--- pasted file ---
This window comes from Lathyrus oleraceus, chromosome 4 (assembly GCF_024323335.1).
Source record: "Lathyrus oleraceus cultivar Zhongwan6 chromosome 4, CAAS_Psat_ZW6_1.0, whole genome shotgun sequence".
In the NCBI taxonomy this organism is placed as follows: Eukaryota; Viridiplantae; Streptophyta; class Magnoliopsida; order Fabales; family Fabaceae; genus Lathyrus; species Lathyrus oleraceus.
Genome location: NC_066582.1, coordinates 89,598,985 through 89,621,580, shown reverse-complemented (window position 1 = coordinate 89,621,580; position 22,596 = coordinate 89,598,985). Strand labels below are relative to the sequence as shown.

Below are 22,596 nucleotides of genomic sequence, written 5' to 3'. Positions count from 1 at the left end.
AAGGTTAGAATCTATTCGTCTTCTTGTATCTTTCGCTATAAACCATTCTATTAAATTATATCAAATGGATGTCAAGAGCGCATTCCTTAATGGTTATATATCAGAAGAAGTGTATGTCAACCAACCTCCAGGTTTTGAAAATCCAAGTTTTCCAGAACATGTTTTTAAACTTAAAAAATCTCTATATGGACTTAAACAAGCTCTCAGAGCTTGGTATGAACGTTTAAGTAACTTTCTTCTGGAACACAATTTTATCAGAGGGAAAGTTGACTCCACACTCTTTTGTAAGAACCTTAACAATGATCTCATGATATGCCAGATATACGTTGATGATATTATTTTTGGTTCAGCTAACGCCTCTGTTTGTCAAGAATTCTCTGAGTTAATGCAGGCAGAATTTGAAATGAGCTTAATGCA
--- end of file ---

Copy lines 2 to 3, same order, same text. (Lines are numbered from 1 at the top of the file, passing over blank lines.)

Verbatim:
Source record: "Lathyrus oleraceus cultivar Zhongwan6 chromosome 4, CAAS_Psat_ZW6_1.0, whole genome shotgun sequence".
In the NCBI taxonomy this organism is placed as follows: Eukaryota; Viridiplantae; Streptophyta; class Magnoliopsida; order Fabales; family Fabaceae; genus Lathyrus; species Lathyrus oleraceus.